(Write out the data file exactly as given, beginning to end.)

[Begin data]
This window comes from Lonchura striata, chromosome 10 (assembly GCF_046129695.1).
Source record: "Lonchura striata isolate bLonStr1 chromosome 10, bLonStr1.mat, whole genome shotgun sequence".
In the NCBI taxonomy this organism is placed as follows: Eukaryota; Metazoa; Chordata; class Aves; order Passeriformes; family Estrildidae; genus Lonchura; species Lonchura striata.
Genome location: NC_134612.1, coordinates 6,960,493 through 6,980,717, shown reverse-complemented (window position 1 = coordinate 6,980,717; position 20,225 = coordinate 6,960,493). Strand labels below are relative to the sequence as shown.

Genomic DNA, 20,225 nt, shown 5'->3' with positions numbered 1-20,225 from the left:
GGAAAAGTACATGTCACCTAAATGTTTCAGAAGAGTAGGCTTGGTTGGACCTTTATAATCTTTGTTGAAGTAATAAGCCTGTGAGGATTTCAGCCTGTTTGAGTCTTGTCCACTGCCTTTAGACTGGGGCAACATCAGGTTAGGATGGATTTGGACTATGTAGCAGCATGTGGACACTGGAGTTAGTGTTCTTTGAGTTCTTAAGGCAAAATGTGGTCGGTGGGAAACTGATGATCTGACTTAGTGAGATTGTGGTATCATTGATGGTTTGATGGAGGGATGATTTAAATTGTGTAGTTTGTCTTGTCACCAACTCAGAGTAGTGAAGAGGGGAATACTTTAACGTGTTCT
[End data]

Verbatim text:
This window comes from Lonchura striata, chromosome 10 (assembly GCF_046129695.1).
Source record: "Lonchura striata isolate bLonStr1 chromosome 10, bLonStr1.mat, whole genome shotgun sequence".
In the NCBI taxonomy this organism is placed as follows: Eukaryota; Metazoa; Chordata; class Aves; order Passeriformes; family Estrildidae; genus Lonchura; species Lonchura striata.
Genome location: NC_134612.1, coordinates 6,960,493 through 6,980,717, shown reverse-complemented (window position 1 = coordinate 6,980,717; position 20,225 = coordinate 6,960,493). Strand labels below are relative to the sequence as shown.

Genomic DNA, 20,225 nt, shown 5'->3' with positions numbered 1-20,225 from the left:
GGAAAAGTACATGTCACCTAAATGTTTCAGAAGAGTAGGCTTGGTTGGACCTTTATAATCTTTGTTGAAGTAATAAGCCTGTGAGGATTTCAGCCTGTTTGAGTCTTGTCCACTGCCTTTAGACTGGGGCAACATCAGGTTAGGATGGATTTGGACTATGTAGCAGCATGTGGACACTGGAGTTAGTGTTCTTTGAGTTCTTAAGGCAAAATGTGGTCGGTGGGAAACTGATGATCTGACTTAGTGAGATTGTGGTATCATTGATGGTTTGATGGAGGGATGATTTAAATTGTGTAGTTTGTCTTGTCACCAACTCAGAGTAGTGAAGAGGGGAATACTTTAACGTGTTCT